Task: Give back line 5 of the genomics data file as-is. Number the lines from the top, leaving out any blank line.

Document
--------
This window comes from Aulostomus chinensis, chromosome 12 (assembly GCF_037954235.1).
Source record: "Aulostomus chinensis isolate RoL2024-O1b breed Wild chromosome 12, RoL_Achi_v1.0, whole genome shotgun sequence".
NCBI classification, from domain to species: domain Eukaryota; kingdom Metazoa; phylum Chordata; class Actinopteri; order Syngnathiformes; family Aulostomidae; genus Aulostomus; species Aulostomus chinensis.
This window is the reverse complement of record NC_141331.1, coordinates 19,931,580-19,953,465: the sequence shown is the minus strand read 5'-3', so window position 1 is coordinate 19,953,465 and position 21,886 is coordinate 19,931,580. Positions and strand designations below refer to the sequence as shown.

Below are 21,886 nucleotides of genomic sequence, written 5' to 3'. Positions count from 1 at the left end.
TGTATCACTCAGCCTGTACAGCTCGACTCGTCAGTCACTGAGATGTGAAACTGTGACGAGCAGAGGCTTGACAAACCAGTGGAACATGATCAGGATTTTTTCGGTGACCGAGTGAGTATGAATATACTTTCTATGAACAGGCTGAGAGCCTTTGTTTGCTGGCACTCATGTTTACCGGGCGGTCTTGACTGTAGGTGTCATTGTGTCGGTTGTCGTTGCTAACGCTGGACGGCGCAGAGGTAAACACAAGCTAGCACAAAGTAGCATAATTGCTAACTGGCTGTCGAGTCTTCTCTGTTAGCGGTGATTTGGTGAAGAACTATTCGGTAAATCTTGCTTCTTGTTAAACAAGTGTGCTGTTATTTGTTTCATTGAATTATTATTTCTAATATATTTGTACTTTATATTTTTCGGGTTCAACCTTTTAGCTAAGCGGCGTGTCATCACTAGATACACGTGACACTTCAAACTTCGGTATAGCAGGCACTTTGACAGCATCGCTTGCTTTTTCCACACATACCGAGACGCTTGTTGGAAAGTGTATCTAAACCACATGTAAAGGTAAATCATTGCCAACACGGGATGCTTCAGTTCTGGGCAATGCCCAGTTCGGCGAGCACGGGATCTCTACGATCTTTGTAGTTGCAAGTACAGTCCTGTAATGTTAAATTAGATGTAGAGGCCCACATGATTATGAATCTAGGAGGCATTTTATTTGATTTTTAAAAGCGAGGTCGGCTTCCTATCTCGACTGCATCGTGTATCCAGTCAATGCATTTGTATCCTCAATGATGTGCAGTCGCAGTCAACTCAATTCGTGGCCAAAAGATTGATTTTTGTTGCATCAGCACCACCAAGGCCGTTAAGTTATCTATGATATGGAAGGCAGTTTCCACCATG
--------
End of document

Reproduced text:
Below are 21,886 nucleotides of genomic sequence, written 5' to 3'. Positions count from 1 at the left end.